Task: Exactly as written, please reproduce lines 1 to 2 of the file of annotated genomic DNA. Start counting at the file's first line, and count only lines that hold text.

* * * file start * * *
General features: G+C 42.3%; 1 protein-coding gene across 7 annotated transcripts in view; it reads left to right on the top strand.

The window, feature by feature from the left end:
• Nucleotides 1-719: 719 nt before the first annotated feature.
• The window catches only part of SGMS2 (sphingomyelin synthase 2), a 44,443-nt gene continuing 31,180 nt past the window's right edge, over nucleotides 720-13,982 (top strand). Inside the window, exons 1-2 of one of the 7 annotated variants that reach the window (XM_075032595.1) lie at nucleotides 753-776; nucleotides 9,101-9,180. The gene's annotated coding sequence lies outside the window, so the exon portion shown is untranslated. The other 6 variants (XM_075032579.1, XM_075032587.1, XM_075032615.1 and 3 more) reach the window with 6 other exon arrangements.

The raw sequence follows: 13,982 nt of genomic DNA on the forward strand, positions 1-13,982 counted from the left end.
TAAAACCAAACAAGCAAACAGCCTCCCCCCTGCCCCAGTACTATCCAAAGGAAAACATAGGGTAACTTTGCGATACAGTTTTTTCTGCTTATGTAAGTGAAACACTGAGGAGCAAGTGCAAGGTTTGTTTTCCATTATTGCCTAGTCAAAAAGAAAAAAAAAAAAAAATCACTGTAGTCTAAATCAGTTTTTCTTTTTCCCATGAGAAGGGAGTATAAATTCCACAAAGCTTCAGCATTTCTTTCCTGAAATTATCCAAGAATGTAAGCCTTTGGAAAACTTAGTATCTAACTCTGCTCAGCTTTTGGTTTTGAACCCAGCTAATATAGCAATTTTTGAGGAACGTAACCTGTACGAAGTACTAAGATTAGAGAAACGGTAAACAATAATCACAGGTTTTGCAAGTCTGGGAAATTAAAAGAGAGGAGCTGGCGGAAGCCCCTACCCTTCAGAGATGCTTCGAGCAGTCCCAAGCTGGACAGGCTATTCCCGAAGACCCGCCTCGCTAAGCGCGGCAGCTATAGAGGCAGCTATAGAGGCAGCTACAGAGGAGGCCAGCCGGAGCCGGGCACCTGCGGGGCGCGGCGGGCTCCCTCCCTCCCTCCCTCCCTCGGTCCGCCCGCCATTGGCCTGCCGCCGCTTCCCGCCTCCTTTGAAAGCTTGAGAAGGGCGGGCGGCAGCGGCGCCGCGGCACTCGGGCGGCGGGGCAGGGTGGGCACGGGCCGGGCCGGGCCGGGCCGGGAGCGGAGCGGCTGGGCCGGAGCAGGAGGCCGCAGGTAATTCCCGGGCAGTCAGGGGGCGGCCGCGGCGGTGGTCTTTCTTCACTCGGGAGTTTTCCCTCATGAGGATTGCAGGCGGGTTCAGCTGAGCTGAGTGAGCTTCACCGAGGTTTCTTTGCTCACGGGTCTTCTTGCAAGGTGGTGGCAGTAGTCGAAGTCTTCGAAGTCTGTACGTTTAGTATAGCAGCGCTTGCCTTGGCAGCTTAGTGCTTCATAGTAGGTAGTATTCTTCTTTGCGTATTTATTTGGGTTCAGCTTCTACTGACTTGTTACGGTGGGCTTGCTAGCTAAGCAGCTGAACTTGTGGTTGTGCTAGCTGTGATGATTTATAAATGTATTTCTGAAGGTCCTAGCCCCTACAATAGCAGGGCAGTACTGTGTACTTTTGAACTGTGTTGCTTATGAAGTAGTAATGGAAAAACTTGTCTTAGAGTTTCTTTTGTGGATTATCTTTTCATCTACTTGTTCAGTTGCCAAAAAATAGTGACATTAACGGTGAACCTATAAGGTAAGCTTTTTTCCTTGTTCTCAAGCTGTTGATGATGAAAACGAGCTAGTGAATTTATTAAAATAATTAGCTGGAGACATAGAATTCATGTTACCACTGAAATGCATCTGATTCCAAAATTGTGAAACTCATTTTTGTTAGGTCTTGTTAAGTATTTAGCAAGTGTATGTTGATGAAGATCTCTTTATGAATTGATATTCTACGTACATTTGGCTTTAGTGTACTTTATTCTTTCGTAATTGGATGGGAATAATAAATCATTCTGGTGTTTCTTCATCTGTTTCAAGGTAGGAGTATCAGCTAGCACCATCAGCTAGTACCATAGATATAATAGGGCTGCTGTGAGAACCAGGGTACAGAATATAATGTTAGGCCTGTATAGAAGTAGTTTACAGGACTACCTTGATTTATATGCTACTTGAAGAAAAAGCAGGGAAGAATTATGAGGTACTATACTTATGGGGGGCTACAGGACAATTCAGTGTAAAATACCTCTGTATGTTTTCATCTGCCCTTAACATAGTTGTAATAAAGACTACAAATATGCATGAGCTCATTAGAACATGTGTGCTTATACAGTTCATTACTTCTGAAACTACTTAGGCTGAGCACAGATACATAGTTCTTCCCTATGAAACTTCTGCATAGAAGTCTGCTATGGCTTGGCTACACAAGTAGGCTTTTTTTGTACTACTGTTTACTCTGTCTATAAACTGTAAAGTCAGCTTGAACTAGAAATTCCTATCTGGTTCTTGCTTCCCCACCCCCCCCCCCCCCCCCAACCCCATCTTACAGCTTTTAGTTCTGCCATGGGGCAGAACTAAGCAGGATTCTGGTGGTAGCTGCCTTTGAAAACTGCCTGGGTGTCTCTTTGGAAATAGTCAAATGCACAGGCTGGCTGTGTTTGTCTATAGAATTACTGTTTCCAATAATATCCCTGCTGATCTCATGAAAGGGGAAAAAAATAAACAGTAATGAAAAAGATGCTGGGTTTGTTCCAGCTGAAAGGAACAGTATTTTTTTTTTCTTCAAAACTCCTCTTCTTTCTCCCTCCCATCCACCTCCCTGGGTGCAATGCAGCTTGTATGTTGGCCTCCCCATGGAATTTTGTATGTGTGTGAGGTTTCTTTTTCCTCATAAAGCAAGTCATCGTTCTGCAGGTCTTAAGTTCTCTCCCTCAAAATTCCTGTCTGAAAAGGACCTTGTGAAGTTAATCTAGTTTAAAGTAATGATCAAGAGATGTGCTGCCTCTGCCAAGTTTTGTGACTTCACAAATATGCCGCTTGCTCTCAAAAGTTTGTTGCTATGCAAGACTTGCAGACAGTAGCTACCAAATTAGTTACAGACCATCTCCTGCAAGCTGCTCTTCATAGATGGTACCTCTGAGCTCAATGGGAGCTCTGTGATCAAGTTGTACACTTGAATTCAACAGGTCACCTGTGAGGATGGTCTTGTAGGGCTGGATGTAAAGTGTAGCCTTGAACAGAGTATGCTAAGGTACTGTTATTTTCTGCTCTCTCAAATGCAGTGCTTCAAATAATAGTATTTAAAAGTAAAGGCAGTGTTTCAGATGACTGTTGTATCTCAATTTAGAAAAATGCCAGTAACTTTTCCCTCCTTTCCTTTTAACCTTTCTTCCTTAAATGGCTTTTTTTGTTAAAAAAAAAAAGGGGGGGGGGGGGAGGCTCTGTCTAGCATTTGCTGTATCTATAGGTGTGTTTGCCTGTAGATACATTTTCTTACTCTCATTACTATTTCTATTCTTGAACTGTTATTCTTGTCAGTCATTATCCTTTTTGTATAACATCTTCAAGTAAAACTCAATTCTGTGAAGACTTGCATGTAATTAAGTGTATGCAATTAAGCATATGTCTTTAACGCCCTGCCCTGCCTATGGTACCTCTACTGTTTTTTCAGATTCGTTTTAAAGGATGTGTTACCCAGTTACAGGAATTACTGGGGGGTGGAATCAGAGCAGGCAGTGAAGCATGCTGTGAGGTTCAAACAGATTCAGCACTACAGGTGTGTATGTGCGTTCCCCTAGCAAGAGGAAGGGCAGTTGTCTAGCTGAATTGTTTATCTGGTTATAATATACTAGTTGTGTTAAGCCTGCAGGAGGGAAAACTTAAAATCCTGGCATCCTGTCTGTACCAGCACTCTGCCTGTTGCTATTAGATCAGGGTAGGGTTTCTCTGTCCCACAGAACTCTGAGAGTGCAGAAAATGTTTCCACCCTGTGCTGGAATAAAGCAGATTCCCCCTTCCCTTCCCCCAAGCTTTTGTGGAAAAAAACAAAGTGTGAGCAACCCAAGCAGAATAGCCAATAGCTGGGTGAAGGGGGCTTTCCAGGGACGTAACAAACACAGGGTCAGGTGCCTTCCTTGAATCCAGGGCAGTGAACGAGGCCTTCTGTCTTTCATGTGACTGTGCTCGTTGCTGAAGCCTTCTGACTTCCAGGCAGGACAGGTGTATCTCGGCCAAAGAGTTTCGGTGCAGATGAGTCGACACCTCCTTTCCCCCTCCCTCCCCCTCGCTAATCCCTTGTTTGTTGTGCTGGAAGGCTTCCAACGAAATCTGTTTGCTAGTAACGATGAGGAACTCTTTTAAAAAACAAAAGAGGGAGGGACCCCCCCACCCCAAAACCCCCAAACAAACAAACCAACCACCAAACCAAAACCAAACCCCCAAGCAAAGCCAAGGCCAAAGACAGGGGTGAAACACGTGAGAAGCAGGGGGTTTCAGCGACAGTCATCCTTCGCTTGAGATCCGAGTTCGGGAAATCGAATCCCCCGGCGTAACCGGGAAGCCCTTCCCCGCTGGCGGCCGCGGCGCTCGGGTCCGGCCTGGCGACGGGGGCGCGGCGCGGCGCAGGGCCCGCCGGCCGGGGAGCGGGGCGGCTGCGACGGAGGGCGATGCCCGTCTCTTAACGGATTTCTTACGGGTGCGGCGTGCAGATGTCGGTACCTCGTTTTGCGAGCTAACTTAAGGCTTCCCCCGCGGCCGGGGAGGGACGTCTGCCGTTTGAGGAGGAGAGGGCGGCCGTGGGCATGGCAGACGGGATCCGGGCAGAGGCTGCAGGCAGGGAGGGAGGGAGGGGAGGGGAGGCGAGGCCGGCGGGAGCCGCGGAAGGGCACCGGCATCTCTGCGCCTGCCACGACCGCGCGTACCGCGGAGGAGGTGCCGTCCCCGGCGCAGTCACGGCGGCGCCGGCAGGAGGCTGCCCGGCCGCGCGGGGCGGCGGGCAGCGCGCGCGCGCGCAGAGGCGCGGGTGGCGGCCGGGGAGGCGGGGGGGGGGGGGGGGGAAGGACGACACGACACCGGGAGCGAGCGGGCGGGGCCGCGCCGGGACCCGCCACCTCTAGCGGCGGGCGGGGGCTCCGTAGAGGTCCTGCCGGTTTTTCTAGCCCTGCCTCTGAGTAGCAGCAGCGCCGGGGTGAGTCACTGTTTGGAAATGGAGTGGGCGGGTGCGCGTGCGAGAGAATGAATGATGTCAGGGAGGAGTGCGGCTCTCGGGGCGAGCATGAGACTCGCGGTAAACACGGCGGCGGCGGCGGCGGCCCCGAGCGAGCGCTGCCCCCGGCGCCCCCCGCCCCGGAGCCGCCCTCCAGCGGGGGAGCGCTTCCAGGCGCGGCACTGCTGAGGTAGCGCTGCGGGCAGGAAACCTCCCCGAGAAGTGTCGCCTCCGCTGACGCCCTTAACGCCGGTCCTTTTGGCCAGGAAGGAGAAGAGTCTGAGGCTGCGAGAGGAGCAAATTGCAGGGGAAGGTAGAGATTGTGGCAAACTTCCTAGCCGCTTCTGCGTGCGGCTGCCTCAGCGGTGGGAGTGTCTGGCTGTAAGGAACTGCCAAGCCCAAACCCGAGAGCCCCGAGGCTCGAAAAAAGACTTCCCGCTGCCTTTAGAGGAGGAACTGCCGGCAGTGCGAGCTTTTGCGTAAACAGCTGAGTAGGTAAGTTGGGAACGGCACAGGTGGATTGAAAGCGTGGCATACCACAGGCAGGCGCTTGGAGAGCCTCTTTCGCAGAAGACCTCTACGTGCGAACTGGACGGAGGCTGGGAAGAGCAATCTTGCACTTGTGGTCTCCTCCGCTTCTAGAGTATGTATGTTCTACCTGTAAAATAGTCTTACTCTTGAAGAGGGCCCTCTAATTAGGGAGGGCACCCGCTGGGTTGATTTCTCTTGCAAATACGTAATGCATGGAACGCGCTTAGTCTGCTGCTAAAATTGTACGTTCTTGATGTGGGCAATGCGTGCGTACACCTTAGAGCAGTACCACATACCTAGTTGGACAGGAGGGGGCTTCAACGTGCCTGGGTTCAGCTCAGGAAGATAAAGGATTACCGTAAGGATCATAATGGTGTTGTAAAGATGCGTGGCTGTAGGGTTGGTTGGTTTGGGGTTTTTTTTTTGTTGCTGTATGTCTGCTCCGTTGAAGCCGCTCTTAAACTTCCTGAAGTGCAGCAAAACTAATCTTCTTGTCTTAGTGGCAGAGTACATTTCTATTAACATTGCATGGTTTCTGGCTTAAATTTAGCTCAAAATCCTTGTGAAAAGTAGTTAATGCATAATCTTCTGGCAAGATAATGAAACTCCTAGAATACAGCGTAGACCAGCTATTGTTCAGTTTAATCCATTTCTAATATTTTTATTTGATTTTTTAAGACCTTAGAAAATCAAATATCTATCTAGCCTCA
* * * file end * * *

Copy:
General features: G+C 42.3%; 1 protein-coding gene across 7 annotated transcripts in view; it reads left to right on the top strand.

The window, feature by feature from the left end: